Then when you localize your own symbol, the aliased symbol in the client package is localized as well.

The main way that I can see that it would work without the local, is if you were calling it from the same package. Otherwise, $SomePackage::item and $ClientPackage::item are two distinct things.

share|improve this answer
I've tried to follow some of your advise to "localize" the change of the variable name; but can't get it to work. I've updated my question with the details. Could you help? – Juan A. Navarro May 2 '12 at 17:45
@JuanAntonio, see update. – Axeman May 2 '12 at 19:33
Hmm.. I was expecting our @EXPORT = qw(process_and_store $item); to take care of that. In fact, if I add an import sub as you suggest (and remove $item from the list of exports), the process_and_store doesn't seem to be exported anymore. – Juan A. Navarro May 2 '12 at 20:02
@JuanAntonio - Yeah, I couldn't get Exporter to do that for me either. There's a trick. I'll update my post. – Axeman May 2 '12 at 20:27
Amazing! Now it works as expected. I didn't imagine it would be that tricky, but I'm happy now that it works. – Juan A. Navarro May 2 '12 at 21:04

I think it's a bit of a hack, but you could do something like this:

use strict;
use warnings;

my $item;

sub process_and_store(&@) {
    my $code = shift;
    for (@_) {
        $item = $_;
    undef $item;

The thing is, $item has to be a global scalar for this to work, so process_and_store has to update that scalar while looping over the list. You should also undef $item at the end of the sub routine to limit any potential side-effects. If I were to write something like this, I'd tuck it away in a module and make it possible to define the iterator variable, so as to limit name conflicts.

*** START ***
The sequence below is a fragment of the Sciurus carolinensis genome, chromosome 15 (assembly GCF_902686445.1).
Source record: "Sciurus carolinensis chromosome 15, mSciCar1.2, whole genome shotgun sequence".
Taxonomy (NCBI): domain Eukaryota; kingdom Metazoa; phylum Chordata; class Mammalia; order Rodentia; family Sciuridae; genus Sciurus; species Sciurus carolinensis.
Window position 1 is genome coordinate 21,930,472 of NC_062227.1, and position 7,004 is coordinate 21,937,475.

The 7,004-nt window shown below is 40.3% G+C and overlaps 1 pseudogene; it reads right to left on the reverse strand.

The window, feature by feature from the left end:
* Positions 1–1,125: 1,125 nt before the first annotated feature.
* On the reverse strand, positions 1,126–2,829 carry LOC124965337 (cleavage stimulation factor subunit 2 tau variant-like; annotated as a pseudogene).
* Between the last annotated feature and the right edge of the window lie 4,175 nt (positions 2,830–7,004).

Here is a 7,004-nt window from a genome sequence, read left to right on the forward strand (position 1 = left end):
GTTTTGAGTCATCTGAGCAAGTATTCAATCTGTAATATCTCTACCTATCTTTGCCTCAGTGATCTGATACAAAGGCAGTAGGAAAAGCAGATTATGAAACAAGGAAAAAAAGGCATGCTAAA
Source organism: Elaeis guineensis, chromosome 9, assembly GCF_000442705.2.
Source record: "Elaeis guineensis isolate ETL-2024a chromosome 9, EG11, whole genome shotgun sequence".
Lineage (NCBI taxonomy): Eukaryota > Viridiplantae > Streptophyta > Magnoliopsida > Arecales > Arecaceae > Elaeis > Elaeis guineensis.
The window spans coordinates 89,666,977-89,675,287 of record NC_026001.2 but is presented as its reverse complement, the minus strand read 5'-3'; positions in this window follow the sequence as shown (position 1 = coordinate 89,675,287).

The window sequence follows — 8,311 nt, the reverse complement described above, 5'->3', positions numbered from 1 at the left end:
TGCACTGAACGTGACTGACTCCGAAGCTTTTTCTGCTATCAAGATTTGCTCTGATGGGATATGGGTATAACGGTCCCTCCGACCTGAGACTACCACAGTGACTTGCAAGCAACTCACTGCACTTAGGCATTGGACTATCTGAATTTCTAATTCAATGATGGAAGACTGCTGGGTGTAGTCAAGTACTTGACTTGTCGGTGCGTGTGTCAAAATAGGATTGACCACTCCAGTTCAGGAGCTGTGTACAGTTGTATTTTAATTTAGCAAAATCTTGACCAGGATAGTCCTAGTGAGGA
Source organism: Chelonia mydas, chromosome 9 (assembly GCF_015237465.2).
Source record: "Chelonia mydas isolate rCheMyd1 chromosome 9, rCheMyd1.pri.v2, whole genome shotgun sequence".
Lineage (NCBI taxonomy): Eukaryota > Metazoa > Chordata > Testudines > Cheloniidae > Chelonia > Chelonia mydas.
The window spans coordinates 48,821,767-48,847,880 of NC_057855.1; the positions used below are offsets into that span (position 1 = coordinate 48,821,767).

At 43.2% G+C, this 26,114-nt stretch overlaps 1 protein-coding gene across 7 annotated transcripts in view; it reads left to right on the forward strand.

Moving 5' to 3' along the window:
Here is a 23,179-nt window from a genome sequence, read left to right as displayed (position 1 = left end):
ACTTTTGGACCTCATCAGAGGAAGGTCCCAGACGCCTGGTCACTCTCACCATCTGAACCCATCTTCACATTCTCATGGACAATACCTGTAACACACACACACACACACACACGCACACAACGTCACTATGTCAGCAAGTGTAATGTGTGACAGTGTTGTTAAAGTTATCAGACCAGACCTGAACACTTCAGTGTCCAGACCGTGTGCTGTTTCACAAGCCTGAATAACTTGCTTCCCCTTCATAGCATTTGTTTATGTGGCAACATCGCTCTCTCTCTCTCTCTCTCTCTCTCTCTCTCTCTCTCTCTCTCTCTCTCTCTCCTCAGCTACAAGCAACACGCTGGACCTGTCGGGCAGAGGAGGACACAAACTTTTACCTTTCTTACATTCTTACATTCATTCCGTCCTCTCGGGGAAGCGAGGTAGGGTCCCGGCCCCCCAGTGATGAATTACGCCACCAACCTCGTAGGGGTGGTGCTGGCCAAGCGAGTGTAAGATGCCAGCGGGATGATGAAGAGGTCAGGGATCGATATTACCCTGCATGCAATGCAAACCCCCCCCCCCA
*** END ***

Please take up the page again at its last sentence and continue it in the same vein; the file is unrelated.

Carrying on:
my @list = qw(apples pears bananas);
process_and_store { do_something_with($item) } @list;

sub do_something_with {
    my $fruit = shift;
    print "$fruit\n";


share|improve this answer
A lexical variable (my) will not be visible in the calling scope unless it's in the same file or scope. It should be our and it should be local-ized. – Axeman May 2 '12 at 13:19
@Axeman: Yes, my answer was written before the updates, and now that you've written such a thorough answer I see no reason to update mine. – flesk May 3 '12 at 5:32

The $a and $b variables are special in Perl; they're real global variables and hence exempt from use strict, and also used specifically by the sort() function.

Most other similar uses in Perl would use the $_ global for this sort of thing:

process_and_store { do_something_with( $_ ) } @list;

Which is already handled by the normal $_ rules. Don't forget to localise $_:

sub process_and_store(&@)
  my $code = shift;
  foreach my $item (@_) {
    local $_ = $item;
share|improve this answer
Thanks for your answer, I tried to follow your suggestion, but it doesn't quite seem to work when I place the code inside a module (see my updated question). Could you please help with that? – Juan A. Navarro May 2 '12 at 20:11